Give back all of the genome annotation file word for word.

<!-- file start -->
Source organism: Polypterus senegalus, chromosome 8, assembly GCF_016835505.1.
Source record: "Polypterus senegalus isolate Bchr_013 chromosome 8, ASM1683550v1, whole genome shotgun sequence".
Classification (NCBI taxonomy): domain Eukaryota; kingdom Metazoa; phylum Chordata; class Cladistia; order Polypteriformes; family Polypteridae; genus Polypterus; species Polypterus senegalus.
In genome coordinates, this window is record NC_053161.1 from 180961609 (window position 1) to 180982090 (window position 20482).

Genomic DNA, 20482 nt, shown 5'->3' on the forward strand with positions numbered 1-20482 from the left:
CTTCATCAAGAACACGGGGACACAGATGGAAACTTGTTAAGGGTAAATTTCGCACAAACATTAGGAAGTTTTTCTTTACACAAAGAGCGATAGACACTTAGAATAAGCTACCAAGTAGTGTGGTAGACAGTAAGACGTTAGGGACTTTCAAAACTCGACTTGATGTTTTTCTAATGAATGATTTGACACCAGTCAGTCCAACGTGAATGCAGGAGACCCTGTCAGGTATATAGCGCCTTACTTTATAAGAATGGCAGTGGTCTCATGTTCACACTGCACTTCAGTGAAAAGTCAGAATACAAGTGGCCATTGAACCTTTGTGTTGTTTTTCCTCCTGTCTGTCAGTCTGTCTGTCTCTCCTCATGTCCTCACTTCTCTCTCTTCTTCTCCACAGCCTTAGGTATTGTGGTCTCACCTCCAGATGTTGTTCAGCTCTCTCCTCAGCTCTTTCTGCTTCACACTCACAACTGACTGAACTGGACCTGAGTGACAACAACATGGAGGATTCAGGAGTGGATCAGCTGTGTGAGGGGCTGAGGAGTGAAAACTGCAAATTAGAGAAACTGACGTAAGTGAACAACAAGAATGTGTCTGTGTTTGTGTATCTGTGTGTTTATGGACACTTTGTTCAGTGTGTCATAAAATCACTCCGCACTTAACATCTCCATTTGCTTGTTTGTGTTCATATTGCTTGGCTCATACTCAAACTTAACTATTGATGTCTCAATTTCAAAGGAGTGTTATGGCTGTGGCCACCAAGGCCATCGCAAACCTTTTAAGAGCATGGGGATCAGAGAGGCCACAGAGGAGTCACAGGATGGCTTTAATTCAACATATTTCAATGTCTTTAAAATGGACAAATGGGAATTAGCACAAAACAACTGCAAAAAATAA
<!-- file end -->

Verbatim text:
Source organism: Polypterus senegalus, chromosome 8, assembly GCF_016835505.1.
Source record: "Polypterus senegalus isolate Bchr_013 chromosome 8, ASM1683550v1, whole genome shotgun sequence".
Classification (NCBI taxonomy): domain Eukaryota; kingdom Metazoa; phylum Chordata; class Cladistia; order Polypteriformes; family Polypteridae; genus Polypterus; species Polypterus senegalus.
In genome coordinates, this window is record NC_053161.1 from 180961609 (window position 1) to 180982090 (window position 20482).

Genomic DNA, 20482 nt, shown 5'->3' on the forward strand with positions numbered 1-20482 from the left:
CTTCATCAAGAACACGGGGACACAGATGGAAACTTGTTAAGGGTAAATTTCGCACAAACATTAGGAAGTTTTTCTTTACACAAAGAGCGATAGACACTTAGAATAAGCTACCAAGTAGTGTGGTAGACAGTAAGACGTTAGGGACTTTCAAAACTCGACTTGATGTTTTTCTAATGAATGATTTGACACCAGTCAGTCCAACGTGAATGCAGGAGACCCTGTCAGGTATATAGCGCCTTACTTTATAAGAATGGCAGTGGTCTCATGTTCACACTGCACTTCAGTGAAAAGTCAGAATACAAGTGGCCATTGAACCTTTGTGTTGTTTTTCCTCCTGTCTGTCAGTCTGTCTGTCTCTCCTCATGTCCTCACTTCTCTCTCTTCTTCTCCACAGCCTTAGGTATTGTGGTCTCACCTCCAGATGTTGTTCAGCTCTCTCCTCAGCTCTTTCTGCTTCACACTCACAACTGACTGAACTGGACCTGAGTGACAACAACATGGAGGATTCAGGAGTGGATCAGCTGTGTGAGGGGCTGAGGAGTGAAAACTGCAAATTAGAGAAACTGACGTAAGTGAACAACAAGAATGTGTCTGTGTTTGTGTATCTGTGTGTTTATGGACACTTTGTTCAGTGTGTCATAAAATCACTCCGCACTTAACATCTCCATTTGCTTGTTTGTGTTCATATTGCTTGGCTCATACTCAAACTTAACTATTGATGTCTCAATTTCAAAGGAGTGTTATGGCTGTGGCCACCAAGGCCATCGCAAACCTTTTAAGAGCATGGGGATCAGAGAGGCCACAGAGGAGTCACAGGATGGCTTTAATTCAACATATTTCAATGTCTTTAAAATGGACAAATGGGAATTAGCACAAAACAACTGCAAAAAATAA